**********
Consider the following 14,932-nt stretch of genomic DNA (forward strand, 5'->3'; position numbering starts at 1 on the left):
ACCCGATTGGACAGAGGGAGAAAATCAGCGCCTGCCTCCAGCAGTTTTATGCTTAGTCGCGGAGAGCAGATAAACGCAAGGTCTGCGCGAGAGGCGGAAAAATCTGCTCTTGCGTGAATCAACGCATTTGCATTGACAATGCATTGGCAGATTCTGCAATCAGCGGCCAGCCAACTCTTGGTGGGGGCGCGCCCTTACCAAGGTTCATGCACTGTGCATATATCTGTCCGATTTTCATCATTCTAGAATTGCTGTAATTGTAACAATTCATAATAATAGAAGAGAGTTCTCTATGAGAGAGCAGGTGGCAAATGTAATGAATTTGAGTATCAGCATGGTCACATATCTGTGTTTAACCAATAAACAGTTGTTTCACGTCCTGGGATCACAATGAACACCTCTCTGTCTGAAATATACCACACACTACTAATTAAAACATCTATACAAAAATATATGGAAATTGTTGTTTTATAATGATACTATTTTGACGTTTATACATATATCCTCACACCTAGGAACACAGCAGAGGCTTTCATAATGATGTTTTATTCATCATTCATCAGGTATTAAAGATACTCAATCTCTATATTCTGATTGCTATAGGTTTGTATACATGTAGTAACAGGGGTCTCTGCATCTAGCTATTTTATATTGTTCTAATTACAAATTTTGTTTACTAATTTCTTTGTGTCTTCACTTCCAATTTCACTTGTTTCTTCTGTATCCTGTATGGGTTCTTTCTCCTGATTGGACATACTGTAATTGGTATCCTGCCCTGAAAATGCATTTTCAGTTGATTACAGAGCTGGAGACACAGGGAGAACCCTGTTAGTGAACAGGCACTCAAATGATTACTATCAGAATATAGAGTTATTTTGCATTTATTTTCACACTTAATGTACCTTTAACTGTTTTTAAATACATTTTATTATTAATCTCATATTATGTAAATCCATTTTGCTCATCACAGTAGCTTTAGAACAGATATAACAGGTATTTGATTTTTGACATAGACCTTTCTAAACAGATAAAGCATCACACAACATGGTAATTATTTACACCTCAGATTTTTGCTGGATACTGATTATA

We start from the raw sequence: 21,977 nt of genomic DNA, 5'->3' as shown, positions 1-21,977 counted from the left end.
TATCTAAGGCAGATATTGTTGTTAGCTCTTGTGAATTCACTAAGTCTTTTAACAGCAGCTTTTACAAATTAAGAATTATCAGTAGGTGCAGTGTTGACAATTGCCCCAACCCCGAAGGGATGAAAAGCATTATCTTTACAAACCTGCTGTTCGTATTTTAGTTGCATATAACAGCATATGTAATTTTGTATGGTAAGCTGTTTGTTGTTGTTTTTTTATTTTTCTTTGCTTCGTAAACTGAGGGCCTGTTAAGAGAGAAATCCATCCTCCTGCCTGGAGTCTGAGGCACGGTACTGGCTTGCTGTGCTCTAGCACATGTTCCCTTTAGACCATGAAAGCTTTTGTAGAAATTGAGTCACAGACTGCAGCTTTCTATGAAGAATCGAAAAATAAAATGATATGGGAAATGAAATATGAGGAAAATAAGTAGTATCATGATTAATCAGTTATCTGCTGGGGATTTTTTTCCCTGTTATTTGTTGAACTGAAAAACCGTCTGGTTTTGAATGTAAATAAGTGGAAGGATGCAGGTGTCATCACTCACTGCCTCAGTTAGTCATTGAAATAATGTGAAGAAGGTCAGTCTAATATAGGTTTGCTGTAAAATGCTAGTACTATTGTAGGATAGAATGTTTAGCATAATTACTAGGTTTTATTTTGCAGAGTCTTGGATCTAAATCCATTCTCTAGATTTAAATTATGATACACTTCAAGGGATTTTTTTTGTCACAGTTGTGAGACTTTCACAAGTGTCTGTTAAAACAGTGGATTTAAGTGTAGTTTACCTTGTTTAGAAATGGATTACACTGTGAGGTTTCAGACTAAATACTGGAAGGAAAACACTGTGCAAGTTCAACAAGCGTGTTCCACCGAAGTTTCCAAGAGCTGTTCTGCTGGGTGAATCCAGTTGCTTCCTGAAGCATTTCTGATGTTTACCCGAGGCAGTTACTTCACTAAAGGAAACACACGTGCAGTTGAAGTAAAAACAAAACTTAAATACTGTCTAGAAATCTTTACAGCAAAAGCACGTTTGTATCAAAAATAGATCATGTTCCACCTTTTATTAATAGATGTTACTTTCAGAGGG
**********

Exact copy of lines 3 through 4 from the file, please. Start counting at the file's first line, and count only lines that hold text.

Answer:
We start from the raw sequence: 21,977 nt of genomic DNA, 5'->3' as shown, positions 1-21,977 counted from the left end.
TATCTAAGGCAGATATTGTTGTTAGCTCTTGTGAATTCACTAAGTCTTTTAACAGCAGCTTTTACAAATTAAGAATTATCAGTAGGTGCAGTGTTGACAATTGCCCCAACCCCGAAGGGATGAAAAGCATTATCTTTACAAACCTGCTGTTCGTATTTTAGTTGCATATAACAGCATATGTAATTTTGTATGGTAAGCTGTTTGTTGTTGTTTTTTTATTTTTCTTTGCTTCGTAAACTGAGGGCCTGTTAAGAGAGAAATCCATCCTCCTGCCTGGAGTCTGAGGCACGGTACTGGCTTGCTGTGCTCTAGCACATGTTCCCTTTAGACCATGAAAGCTTTTGTAGAAATTGAGTCACAGACTGCAGCTTTCTATGAAGAATCGAAAAATAAAATGATATGGGAAATGAAATATGAGGAAAATAAGTAGTATCATGATTAATCAGTTATCTGCTGGGGATTTTTTTCCCTGTTATTTGTTGAACTGAAAAACCGTCTGGTTTTGAATGTAAATAAGTGGAAGGATGCAGGTGTCATCACTCACTGCCTCAGTTAGTCATTGAAATAATGTGAAGAAGGTCAGTCTAATATAGGTTTGCTGTAAAATGCTAGTACTATTGTAGGATAGAATGTTTAGCATAATTACTAGGTTTTATTTTGCAGAGTCTTGGATCTAAATCCATTCTCTAGATTTAAATTATGATACACTTCAAGGGATTTTTTTTGTCACAGTTGTGAGACTTTCACAAGTGTCTGTTAAAACAGTGGATTTAAGTGTAGTTTACCTTGTTTAGAAATGGATTACACTGTGAGGTTTCAGACTAAATACTGGAAGGAAAACACTGTGCAAGTTCAACAAGCGTGTTCCACCGAAGTTTCCAAGAGCTGTTCTGCTGGGTGAATCCAGTTGCTTCCTGAAGCATTTCTGATGTTTACCCGAGGCAGTTACTTCACTAAAGGAAACACACGTGCAGTTGAAGTAAAAACAAAACTTAAATACTGTCTAGAAATCTTTACAGCAAAAGCACGTTTGTATCAAAAATAGATCATGTTCCACCTTTTATTAATAGATGTTACTTTCAGAGGG